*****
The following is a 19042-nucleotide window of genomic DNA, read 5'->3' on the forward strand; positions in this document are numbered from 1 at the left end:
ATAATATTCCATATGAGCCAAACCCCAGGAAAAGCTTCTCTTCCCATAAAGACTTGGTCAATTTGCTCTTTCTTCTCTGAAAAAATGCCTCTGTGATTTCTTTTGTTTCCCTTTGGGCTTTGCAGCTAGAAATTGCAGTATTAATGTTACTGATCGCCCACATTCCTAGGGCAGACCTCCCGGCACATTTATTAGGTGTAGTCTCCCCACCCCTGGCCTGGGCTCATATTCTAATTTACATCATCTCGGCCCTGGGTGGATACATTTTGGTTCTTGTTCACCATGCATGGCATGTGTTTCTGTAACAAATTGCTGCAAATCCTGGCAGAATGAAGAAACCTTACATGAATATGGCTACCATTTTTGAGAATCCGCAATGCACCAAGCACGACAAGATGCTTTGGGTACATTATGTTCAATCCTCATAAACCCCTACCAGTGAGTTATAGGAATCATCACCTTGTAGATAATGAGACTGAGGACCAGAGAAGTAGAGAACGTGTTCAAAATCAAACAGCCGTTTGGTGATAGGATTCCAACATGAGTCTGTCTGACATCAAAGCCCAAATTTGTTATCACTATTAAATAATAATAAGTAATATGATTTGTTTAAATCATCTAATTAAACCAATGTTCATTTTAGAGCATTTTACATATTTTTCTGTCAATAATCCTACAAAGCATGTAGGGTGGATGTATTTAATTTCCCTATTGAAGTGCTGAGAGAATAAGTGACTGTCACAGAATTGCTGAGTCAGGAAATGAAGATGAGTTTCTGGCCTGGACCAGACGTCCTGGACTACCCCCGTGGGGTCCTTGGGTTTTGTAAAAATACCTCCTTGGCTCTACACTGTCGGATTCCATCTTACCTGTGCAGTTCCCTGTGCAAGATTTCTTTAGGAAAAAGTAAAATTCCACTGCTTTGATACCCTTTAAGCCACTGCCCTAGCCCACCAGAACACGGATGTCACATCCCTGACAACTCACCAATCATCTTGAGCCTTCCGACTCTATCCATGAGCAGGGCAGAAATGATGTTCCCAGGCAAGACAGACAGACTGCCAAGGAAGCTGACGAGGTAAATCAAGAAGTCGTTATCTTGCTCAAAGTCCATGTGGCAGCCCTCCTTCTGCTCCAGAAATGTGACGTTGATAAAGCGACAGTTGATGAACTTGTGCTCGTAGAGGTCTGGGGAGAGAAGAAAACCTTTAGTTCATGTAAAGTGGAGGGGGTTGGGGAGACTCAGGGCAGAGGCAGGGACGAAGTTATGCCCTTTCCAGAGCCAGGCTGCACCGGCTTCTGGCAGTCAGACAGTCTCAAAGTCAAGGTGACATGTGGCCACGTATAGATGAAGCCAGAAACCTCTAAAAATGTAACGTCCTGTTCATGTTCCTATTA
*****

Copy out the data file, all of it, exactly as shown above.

The following is a 19042-nucleotide window of genomic DNA, read 5'->3' on the forward strand; positions in this document are numbered from 1 at the left end:
ATAATATTCCATATGAGCCAAACCCCAGGAAAAGCTTCTCTTCCCATAAAGACTTGGTCAATTTGCTCTTTCTTCTCTGAAAAAATGCCTCTGTGATTTCTTTTGTTTCCCTTTGGGCTTTGCAGCTAGAAATTGCAGTATTAATGTTACTGATCGCCCACATTCCTAGGGCAGACCTCCCGGCACATTTATTAGGTGTAGTCTCCCCACCCCTGGCCTGGGCTCATATTCTAATTTACATCATCTCGGCCCTGGGTGGATACATTTTGGTTCTTGTTCACCATGCATGGCATGTGTTTCTGTAACAAATTGCTGCAAATCCTGGCAGAATGAAGAAACCTTACATGAATATGGCTACCATTTTTGAGAATCCGCAATGCACCAAGCACGACAAGATGCTTTGGGTACATTATGTTCAATCCTCATAAACCCCTACCAGTGAGTTATAGGAATCATCACCTTGTAGATAATGAGACTGAGGACCAGAGAAGTAGAGAACGTGTTCAAAATCAAACAGCCGTTTGGTGATAGGATTCCAACATGAGTCTGTCTGACATCAAAGCCCAAATTTGTTATCACTATTAAATAATAATAAGTAATATGATTTGTTTAAATCATCTAATTAAACCAATGTTCATTTTAGAGCATTTTACATATTTTTCTGTCAATAATCCTACAAAGCATGTAGGGTGGATGTATTTAATTTCCCTATTGAAGTGCTGAGAGAATAAGTGACTGTCACAGAATTGCTGAGTCAGGAAATGAAGATGAGTTTCTGGCCTGGACCAGACGTCCTGGACTACCCCCGTGGGGTCCTTGGGTTTTGTAAAAATACCTCCTTGGCTCTACACTGTCGGATTCCATCTTACCTGTGCAGTTCCCTGTGCAAGATTTCTTTAGGAAAAAGTAAAATTCCACTGCTTTGATACCCTTTAAGCCACTGCCCTAGCCCACCAGAACACGGATGTCACATCCCTGACAACTCACCAATCATCTTGAGCCTTCCGACTCTATCCATGAGCAGGGCAGAAATGATGTTCCCAGGCAAGACAGACAGACTGCCAAGGAAGCTGACGAGGTAAATCAAGAAGTCGTTATCTTGCTCAAAGTCCATGTGGCAGCCCTCCTTCTGCTCCAGAAATGTGACGTTGATAAAGCGACAGTTGATGAACTTGTGCTCGTAGAGGTCTGGGGAGAGAAGAAAACCTTTAGTTCATGTAAAGTGGAGGGGGTTGGGGAGACTCAGGGCAGAGGCAGGGACGAAGTTATGCCCTTTCCAGAGCCAGGCTGCACCGGCTTCTGGCAGTCAGACAGTCTCAAAGTCAAGGTGACATGTGGCCACGTATAGATGAAGCCAGAAACCTCTAAAAATGTAACGTCCTGTTCATGTTCCTATTA